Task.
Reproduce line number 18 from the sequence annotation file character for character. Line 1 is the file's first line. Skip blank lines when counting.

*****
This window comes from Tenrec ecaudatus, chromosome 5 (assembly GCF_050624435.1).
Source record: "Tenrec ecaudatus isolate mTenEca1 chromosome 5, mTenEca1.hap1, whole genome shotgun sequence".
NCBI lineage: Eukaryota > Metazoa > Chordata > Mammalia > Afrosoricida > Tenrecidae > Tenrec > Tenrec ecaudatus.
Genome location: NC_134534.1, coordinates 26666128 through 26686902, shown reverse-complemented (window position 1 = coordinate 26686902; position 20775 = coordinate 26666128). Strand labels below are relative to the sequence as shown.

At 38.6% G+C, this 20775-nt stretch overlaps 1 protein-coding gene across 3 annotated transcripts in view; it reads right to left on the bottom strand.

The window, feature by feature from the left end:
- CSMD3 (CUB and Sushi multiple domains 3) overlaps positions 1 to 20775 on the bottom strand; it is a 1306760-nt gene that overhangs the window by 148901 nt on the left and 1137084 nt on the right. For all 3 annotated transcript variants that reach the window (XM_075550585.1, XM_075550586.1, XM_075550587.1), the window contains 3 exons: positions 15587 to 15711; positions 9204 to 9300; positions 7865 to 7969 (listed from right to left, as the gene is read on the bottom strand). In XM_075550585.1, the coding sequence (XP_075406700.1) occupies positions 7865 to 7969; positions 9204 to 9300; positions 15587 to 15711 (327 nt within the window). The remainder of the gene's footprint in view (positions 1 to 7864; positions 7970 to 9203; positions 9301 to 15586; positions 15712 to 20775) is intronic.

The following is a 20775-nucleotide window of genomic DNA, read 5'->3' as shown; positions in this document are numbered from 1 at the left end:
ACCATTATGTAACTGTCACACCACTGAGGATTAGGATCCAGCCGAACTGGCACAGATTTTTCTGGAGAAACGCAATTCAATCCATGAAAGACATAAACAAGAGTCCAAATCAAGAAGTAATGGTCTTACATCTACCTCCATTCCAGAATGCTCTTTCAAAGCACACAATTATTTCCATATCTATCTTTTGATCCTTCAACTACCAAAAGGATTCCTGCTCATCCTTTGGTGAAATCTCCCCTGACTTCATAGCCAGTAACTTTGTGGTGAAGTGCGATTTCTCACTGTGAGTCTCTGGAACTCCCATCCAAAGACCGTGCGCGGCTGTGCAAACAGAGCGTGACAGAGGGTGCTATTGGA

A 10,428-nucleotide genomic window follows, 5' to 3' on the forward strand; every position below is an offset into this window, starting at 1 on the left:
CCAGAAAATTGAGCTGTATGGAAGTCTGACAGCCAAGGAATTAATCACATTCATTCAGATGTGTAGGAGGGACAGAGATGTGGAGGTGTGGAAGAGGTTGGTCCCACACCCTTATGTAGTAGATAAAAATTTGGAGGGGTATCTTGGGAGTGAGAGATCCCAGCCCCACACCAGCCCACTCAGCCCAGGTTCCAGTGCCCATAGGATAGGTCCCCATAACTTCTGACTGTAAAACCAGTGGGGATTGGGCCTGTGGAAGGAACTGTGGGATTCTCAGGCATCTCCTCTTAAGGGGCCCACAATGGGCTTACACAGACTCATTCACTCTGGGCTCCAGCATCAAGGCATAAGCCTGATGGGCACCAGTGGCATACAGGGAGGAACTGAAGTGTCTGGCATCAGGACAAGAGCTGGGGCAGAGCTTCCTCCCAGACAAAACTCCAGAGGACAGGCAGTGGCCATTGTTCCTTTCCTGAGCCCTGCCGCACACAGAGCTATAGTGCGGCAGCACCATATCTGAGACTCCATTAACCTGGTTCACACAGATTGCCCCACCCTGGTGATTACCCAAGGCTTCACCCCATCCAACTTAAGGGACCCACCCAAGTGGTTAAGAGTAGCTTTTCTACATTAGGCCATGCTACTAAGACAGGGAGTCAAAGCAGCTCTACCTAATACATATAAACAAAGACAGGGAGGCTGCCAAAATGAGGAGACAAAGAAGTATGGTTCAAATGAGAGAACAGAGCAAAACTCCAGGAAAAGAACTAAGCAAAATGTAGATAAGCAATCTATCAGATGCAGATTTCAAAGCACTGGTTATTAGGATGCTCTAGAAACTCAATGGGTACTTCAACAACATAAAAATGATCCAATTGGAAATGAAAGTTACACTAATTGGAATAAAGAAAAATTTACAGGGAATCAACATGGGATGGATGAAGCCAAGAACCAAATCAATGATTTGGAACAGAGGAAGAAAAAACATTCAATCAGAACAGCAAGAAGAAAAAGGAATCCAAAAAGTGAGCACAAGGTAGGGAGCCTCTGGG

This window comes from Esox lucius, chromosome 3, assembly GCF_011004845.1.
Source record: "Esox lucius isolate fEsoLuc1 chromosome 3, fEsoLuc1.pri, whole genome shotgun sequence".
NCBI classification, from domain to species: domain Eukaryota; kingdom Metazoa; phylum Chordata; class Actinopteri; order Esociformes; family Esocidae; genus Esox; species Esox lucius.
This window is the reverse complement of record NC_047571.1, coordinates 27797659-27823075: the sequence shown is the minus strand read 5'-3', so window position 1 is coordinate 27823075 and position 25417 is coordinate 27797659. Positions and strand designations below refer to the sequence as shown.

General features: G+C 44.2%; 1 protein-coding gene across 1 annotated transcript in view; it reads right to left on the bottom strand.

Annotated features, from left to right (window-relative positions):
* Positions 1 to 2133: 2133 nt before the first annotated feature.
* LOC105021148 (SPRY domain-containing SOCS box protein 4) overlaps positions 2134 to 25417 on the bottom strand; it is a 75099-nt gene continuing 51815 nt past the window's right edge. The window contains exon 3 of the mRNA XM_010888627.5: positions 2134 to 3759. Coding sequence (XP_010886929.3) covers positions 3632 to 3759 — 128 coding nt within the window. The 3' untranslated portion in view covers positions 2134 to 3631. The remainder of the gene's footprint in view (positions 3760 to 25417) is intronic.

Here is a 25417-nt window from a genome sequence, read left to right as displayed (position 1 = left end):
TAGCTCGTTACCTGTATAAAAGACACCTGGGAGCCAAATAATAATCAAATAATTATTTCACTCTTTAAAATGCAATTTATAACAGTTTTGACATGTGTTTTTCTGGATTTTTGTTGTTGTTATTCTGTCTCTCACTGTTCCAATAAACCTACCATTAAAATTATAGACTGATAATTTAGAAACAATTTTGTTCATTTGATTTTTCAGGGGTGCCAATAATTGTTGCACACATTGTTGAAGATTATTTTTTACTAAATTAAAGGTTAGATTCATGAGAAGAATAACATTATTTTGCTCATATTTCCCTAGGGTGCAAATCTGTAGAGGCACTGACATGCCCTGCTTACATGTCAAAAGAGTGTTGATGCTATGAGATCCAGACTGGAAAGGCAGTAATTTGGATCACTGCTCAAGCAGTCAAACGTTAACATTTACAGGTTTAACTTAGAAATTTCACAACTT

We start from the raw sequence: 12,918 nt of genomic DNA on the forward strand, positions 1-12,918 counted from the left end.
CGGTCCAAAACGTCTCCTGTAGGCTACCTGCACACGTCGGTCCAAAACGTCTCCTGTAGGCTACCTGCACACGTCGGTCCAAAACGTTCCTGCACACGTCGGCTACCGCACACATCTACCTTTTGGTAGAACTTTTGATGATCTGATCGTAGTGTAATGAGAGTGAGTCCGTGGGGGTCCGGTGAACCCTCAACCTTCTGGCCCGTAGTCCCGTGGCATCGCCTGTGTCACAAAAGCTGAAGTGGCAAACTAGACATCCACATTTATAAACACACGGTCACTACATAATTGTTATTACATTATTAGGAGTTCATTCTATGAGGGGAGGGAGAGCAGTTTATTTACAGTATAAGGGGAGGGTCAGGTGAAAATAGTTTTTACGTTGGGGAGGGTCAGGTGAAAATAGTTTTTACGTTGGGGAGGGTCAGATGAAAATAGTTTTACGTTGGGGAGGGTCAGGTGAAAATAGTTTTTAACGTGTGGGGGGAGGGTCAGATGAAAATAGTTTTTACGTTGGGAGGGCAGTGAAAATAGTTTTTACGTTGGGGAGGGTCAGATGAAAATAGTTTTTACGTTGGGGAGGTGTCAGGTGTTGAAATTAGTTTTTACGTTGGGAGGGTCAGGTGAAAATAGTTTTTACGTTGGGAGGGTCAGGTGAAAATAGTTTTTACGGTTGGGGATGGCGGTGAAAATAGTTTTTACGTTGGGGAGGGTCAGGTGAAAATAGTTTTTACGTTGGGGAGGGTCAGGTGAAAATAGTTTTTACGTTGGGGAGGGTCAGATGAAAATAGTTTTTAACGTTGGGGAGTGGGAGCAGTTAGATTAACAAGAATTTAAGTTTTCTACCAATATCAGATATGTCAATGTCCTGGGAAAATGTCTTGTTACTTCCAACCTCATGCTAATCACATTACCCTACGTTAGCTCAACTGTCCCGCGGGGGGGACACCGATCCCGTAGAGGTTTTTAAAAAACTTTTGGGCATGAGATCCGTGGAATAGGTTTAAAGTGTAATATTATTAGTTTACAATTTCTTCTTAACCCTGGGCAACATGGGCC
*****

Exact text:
* Positions 1 to 2133: 2133 nt before the first annotated feature.